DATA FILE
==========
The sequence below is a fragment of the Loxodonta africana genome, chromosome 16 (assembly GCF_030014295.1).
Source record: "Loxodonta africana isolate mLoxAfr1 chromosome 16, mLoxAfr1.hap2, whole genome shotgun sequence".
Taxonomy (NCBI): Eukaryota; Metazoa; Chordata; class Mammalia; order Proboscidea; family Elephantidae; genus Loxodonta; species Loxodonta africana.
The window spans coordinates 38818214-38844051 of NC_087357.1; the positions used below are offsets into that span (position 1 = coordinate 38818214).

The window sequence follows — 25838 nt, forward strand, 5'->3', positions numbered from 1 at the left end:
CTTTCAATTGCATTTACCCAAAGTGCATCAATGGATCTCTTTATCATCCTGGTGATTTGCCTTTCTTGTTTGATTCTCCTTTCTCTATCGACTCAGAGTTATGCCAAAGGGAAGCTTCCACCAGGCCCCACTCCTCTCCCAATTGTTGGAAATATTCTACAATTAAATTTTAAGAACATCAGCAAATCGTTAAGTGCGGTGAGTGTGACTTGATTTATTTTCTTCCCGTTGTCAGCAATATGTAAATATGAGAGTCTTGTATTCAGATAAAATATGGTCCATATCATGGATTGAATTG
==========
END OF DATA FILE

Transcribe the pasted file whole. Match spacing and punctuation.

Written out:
The sequence below is a fragment of the Loxodonta africana genome, chromosome 16 (assembly GCF_030014295.1).
Source record: "Loxodonta africana isolate mLoxAfr1 chromosome 16, mLoxAfr1.hap2, whole genome shotgun sequence".
Taxonomy (NCBI): Eukaryota; Metazoa; Chordata; class Mammalia; order Proboscidea; family Elephantidae; genus Loxodonta; species Loxodonta africana.
The window spans coordinates 38818214-38844051 of NC_087357.1; the positions used below are offsets into that span (position 1 = coordinate 38818214).

The window sequence follows — 25838 nt, forward strand, 5'->3', positions numbered from 1 at the left end:
CTTTCAATTGCATTTACCCAAAGTGCATCAATGGATCTCTTTATCATCCTGGTGATTTGCCTTTCTTGTTTGATTCTCCTTTCTCTATCGACTCAGAGTTATGCCAAAGGGAAGCTTCCACCAGGCCCCACTCCTCTCCCAATTGTTGGAAATATTCTACAATTAAATTTTAAGAACATCAGCAAATCGTTAAGTGCGGTGAGTGTGACTTGATTTATTTTCTTCCCGTTGTCAGCAATATGTAAATATGAGAGTCTTGTATTCAGATAAAATATGGTCCATATCATGGATTGAATTG